3 Songs About Domestic Violence You Should Know


It is no longer Domestic Violence Awareness Month but we need to still be just as aware.

My ITunes was playing in the background the other day when Luka by Suzanne Vega began to play. Although I have always loved it, not until I was older did I truly listen to the lyrics of this piece. In its peppy and beautiful demeanor it tells the heart-wrenching story of a woman who is in an abusive relationship. The story reflects the reality of many individuals facing abuse in their physical or emotional home, the reality of living in a “fish bowl” as Lexis Manzara put it; the reality of creating a new identity to diminish the pain one is facing. I want to see a world free of this pain; that is my dream.

Vega’s piece inspired me to reflect on other songs that tell the stories of domestic violence. Check out the songs below by Suzzane Vega, Eve and Dessa.  I am sure there are more to add, please share them in the comment section and please continue to tell the stories of those who have experienced abuse.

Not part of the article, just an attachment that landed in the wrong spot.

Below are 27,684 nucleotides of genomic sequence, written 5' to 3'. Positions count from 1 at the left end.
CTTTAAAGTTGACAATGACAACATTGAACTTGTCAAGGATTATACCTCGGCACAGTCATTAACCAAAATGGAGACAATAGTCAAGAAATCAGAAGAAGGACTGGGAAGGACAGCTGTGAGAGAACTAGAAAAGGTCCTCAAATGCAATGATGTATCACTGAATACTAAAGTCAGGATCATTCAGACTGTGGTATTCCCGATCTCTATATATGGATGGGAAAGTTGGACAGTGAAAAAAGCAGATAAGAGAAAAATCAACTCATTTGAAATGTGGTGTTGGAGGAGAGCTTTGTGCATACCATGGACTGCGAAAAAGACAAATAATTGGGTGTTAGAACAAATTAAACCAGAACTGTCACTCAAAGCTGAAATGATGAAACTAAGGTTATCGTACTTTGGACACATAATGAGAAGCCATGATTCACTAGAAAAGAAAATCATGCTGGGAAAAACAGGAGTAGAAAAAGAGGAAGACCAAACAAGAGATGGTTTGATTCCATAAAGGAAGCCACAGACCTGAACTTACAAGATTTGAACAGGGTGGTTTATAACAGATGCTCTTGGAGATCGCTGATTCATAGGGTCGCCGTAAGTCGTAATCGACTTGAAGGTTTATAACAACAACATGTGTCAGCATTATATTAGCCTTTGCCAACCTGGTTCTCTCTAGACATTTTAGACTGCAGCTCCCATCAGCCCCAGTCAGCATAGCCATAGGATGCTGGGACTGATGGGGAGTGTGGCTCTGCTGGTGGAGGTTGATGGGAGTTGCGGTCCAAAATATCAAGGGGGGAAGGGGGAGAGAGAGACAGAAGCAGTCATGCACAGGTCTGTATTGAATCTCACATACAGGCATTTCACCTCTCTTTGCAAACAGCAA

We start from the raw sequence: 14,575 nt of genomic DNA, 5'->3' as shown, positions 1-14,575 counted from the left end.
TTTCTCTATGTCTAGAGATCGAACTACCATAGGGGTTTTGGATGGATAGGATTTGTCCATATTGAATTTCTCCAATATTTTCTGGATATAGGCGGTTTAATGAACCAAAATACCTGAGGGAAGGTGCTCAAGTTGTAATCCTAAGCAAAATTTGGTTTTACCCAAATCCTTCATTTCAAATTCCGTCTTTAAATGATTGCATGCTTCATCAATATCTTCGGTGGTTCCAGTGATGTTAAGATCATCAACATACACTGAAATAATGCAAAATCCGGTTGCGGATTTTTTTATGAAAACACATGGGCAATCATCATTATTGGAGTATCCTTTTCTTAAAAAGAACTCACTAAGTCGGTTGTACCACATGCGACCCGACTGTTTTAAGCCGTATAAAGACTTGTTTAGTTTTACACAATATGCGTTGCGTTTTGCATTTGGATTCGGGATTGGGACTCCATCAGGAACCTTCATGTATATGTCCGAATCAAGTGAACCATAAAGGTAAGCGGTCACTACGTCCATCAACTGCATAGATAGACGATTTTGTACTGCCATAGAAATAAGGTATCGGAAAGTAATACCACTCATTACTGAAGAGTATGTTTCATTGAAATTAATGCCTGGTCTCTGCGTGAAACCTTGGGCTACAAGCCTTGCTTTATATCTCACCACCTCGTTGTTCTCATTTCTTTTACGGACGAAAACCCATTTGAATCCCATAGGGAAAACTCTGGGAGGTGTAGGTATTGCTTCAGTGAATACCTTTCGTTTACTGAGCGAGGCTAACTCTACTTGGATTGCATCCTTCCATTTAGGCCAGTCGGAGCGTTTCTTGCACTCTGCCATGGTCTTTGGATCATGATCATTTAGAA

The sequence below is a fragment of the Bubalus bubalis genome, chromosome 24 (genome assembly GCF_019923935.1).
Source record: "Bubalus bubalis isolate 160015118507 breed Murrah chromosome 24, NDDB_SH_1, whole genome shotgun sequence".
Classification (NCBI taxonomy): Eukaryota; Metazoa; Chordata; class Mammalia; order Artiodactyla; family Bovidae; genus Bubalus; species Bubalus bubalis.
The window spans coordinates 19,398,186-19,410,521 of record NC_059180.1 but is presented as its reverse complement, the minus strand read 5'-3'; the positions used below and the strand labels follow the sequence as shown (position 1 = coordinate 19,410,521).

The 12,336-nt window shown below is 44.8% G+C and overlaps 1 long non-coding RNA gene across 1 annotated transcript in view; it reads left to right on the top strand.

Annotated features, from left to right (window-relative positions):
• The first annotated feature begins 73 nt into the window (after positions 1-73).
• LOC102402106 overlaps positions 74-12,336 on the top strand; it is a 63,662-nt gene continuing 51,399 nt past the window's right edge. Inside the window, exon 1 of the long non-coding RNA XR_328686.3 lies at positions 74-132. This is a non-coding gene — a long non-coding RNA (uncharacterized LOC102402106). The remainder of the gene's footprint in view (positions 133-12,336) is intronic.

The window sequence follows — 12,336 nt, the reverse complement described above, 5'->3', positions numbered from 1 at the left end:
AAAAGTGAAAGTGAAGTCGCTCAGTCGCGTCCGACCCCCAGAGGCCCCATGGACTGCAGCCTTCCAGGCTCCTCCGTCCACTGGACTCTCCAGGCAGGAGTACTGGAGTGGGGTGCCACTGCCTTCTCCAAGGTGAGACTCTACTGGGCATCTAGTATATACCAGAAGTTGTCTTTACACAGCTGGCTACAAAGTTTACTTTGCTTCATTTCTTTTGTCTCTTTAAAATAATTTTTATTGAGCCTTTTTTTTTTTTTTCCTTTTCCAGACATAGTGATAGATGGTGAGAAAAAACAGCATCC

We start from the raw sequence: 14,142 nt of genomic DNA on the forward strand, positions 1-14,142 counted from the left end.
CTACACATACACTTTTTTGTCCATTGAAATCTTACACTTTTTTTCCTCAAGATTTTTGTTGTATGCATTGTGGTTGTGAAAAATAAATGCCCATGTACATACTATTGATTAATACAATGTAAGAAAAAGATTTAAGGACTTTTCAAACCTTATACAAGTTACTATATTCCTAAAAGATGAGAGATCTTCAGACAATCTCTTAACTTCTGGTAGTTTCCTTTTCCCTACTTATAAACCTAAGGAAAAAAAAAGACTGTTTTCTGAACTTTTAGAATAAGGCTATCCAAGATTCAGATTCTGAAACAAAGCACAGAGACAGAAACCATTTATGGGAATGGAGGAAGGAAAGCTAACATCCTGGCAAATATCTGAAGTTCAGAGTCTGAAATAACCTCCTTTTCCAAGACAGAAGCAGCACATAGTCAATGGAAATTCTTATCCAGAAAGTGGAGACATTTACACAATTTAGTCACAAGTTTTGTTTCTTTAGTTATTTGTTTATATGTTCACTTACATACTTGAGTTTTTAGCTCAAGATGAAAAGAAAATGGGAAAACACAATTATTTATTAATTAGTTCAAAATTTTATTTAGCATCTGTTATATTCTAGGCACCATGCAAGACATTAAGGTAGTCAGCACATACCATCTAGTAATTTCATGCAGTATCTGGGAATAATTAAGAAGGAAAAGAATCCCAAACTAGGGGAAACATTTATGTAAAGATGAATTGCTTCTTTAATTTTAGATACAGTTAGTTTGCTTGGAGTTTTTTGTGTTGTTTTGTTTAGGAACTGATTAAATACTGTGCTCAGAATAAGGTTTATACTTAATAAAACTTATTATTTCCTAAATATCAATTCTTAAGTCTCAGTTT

By keeping things “private” we only continue to silence and normalize these stories. Violence is not and should never be normal. And with all that said, survivors must tell these stories in a way comfortable and empowering to them.

Luka- Suzanne Vega

Suzanne Vega tells the story of a woman who tirelessly works to cover up the abuse she is experiencing. “Luka”, the narrator, shares her story in a form of conversation.

Love Is Blind-Eve

By discussing how feelings of love and loyalty can freeze individuals, Eve tells the story of her friend whom an abuser murdered. Abuse is manipulative and can be seen in so many layers.


Artful and poetic as she always writes, Dessa tells the story of an individual in an abusive and controlling situation without ever explicitly discussing violence. She tells the story from the perspective of a friend and place of support for the individual.


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One thought on “3 Songs About Domestic Violence You Should Know

  1. etwamleyErin says:

    Thanks for sharing these songs. I agree- the need to be aware of violence against women,and ending “it” is pivotal. But I think that survivors need not lead the torch, but men need to start to hold other men to respect, love and empathy standards. Zimmerman’s recent arrest highlights how we value men over and over despite their actions. When will men feel the shame, guilt, pain and sadness that survivors feel over and over. Maybe with empathy we can move forward with a torch led by respectful men, not survivors.


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